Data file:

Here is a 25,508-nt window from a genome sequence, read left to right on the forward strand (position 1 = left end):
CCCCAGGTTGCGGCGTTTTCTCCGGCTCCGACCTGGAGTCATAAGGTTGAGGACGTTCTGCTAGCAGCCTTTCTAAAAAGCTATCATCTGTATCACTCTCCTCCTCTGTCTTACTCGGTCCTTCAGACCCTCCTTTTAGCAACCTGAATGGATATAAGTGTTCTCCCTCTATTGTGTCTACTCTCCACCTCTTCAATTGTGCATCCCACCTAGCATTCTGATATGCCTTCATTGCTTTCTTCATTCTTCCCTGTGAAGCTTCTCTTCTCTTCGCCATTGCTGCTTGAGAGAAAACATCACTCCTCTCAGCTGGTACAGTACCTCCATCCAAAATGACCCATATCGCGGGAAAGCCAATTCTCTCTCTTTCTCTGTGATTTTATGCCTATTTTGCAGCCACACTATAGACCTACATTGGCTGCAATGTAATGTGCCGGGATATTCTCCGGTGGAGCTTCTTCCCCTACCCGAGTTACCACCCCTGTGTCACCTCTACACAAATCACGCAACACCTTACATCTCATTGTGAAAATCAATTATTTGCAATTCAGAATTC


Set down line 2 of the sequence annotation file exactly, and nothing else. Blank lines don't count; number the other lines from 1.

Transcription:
CCCCAGGTTGCGGCGTTTTCTCCGGCTCCGACCTGGAGTCATAAGGTTGAGGACGTTCTGCTAGCAGCCTTTCTAAAAAGCTATCATCTGTATCACTCTCCTCCTCTGTCTTACTCGGTCCTTCAGACCCTCCTTTTAGCAACCTGAATGGATATAAGTGTTCTCCCTCTATTGTGTCTACTCTCCACCTCTTCAATTGTGCATCCCACCTAGCATTCTGATATGCCTTCATTGCTTTCTTCATTCTTCCCTGTGAAGCTTCTCTTCTCTTCGCCATTGCTGCTTGAGAGAAAACATCACTCCTCTCAGCTGGTACAGTACCTCCATCCAAAATGACCCATATCGCGGGAAAGCCAATTCTCTCTCTTTCTCTGTGATTTTATGCCTATTTTGCAGCCACACTATAGACCTACATTGGCTGCAATGTAATGTGCCGGGATATTCTCCGGTGGAGCTTCTTCCCCTACCCGAGTTACCACCCCTGTGTCACCTCTACACAAATCACGCAACACCTTACATCTCATTGTGAAAATCAATTATTTGCAATTCAGAATTC